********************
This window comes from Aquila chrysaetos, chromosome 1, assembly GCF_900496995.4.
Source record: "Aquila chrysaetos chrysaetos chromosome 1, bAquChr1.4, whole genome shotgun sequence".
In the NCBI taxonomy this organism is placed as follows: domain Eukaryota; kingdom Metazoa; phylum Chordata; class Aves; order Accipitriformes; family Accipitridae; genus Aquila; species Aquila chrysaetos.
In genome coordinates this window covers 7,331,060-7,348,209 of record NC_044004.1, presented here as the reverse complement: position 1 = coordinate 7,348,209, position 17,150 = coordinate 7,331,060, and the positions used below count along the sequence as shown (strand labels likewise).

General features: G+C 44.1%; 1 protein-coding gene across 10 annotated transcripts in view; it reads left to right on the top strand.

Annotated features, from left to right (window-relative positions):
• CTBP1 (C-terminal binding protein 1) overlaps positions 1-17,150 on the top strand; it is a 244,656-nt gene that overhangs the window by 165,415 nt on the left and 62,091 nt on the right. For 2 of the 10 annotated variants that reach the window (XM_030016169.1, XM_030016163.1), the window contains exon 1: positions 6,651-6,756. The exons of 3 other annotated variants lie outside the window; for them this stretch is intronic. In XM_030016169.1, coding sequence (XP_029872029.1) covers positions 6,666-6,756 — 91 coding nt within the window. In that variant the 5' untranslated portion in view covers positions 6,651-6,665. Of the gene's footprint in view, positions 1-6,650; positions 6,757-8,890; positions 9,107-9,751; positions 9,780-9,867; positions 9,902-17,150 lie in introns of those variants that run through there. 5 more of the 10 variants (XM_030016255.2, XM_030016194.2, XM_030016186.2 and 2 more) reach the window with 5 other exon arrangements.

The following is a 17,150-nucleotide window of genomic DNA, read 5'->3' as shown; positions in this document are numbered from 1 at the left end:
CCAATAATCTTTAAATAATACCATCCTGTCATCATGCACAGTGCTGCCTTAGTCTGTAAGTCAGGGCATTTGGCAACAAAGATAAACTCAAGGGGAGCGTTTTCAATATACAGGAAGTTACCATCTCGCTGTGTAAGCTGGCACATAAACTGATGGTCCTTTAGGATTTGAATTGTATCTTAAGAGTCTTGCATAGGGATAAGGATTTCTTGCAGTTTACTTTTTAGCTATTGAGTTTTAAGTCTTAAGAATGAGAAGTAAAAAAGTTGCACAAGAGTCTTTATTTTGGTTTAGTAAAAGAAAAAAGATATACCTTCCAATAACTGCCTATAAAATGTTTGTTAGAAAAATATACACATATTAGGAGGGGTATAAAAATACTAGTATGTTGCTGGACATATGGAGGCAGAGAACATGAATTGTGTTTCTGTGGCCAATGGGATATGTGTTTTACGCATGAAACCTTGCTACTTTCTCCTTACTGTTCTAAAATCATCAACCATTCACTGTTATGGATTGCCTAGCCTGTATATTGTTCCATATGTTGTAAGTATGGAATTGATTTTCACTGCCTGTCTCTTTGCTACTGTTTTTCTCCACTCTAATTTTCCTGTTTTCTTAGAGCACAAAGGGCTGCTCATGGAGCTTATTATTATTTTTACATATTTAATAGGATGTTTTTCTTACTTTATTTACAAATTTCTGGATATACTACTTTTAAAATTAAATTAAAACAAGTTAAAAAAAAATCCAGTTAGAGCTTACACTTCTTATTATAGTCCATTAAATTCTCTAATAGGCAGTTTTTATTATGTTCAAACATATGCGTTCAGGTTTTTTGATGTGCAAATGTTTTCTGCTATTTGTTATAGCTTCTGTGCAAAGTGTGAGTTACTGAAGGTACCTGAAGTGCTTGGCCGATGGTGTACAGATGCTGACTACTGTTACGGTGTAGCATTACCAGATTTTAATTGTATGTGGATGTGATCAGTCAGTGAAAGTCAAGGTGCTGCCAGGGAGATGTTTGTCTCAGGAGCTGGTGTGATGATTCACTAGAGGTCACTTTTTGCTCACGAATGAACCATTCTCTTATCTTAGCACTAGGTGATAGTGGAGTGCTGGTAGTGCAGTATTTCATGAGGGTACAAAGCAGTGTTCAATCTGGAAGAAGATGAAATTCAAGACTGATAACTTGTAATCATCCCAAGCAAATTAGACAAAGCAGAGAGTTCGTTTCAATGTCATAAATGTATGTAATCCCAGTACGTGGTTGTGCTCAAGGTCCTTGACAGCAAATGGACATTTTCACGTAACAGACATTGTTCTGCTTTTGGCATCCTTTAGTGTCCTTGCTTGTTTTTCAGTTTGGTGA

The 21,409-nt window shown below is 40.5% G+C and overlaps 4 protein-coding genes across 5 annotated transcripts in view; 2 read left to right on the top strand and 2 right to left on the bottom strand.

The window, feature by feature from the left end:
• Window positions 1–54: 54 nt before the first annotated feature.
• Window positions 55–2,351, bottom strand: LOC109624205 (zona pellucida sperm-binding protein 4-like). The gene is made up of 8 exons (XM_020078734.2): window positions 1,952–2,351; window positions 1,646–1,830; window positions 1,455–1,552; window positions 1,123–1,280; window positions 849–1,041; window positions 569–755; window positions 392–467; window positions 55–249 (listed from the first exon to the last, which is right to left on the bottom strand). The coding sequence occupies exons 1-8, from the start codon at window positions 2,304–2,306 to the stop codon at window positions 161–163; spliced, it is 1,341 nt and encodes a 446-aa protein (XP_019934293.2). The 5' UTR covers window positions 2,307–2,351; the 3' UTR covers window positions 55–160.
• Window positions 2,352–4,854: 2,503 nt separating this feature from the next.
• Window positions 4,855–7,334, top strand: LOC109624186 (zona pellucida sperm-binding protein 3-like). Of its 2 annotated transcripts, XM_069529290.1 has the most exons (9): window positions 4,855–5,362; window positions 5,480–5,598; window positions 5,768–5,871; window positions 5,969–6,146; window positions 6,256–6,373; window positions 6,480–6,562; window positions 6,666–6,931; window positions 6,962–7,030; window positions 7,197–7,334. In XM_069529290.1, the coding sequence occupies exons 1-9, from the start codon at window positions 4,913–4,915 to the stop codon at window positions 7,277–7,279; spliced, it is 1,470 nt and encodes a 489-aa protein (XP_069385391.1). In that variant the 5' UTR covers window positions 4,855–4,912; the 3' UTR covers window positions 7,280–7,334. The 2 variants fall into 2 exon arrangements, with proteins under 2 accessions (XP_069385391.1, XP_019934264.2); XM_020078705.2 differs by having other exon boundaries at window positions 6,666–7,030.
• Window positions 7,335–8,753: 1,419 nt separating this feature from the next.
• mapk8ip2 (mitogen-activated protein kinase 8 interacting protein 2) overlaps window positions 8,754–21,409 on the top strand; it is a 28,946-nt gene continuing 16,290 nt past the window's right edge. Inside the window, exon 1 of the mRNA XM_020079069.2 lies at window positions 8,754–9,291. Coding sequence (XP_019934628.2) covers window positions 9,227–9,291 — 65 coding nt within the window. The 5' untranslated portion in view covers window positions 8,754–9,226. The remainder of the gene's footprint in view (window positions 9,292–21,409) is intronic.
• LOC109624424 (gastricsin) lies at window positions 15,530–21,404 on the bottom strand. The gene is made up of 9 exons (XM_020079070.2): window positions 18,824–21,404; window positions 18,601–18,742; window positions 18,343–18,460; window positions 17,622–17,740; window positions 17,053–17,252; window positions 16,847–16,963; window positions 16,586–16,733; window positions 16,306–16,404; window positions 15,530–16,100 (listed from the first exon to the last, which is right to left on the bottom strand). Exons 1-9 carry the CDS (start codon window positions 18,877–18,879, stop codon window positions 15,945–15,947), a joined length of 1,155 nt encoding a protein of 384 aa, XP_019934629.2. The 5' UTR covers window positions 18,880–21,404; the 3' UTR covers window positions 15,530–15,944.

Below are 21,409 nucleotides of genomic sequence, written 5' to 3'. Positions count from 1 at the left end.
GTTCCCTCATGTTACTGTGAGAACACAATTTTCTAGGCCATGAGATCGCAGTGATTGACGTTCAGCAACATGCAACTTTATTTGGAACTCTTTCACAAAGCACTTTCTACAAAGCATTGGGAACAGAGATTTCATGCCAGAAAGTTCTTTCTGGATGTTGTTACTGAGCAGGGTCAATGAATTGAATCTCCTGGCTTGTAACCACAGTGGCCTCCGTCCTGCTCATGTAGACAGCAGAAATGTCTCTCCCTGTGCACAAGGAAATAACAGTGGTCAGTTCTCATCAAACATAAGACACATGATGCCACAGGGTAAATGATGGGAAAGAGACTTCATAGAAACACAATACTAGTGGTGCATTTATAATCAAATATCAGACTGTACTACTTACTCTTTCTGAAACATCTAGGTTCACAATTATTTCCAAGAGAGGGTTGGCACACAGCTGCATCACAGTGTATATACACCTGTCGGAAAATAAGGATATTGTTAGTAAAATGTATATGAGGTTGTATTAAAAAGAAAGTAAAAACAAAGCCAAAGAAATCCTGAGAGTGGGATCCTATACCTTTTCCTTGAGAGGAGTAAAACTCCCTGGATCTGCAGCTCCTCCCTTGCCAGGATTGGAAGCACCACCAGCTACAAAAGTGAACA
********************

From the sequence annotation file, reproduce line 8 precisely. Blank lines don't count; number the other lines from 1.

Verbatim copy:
The following is a 17,150-nucleotide window of genomic DNA, read 5'->3' as shown; positions in this document are numbered from 1 at the left end: